Background: Multimorbidity, the co-occurrence of two or more chronic conditions, is common among older adults and is known to be associated with high costs and gaps in quality of care. Population-based estimates of multimorbidity are not readily available, which makes future planning a challenge. We aimed to estimate the population-based prevalence and trends of multimorbidity in Ontario, Canada and to examine patterns in the co-occurrence of chronic conditions.
Methods: This retrospective cohort study includes all Ontarians (aged 0 to 105 years) with at least one of 16 common chronic conditions. Descriptive statistics were used to examine and compare the prevalence of multimorbidity by age and number of conditions in 2003 and 2009. The co-occurrence of chronic conditions among individuals with multimorbidity was also explored.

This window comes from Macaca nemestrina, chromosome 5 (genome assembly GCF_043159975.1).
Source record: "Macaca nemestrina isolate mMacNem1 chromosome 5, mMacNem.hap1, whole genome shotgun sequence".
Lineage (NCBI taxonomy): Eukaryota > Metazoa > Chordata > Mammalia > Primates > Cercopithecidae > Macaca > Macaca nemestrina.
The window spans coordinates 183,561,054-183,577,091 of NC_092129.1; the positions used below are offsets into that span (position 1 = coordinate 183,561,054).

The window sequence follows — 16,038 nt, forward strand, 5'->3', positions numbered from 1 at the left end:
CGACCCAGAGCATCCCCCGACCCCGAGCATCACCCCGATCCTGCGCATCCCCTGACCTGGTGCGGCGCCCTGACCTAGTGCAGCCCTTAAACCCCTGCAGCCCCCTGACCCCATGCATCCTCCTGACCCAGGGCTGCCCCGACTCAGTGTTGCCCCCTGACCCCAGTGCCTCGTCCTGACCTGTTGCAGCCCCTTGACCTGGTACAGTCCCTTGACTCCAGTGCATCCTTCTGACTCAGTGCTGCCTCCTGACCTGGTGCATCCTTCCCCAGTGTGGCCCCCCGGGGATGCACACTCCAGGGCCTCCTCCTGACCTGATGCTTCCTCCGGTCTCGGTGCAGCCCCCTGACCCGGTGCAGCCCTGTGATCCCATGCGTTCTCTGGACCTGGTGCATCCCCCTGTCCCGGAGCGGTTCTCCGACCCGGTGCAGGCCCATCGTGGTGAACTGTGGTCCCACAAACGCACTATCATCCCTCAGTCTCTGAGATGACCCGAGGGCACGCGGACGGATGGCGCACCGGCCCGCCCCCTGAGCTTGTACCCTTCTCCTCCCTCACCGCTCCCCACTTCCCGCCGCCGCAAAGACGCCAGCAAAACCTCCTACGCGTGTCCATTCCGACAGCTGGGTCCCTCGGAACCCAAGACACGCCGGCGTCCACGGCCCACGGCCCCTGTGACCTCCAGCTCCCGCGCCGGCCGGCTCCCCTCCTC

Results: The prevalence of multimorbidity among Ontarians rose from 17.4% in 2003 to 24.3% in 2009, a 40% increase. This increase over time was evident across all age groups. Within individual chronic conditions, multimorbidity rates ranged from 44% to 99%. Remarkably, there were no dominant patterns of co-occurring conditions.
Conclusion: The high prevalence of multimorbidity and numerous combinations of conditions suggests that single, disease-oriented management programs may be less effective or efficient tools for high quality care compared to person-centered approaches.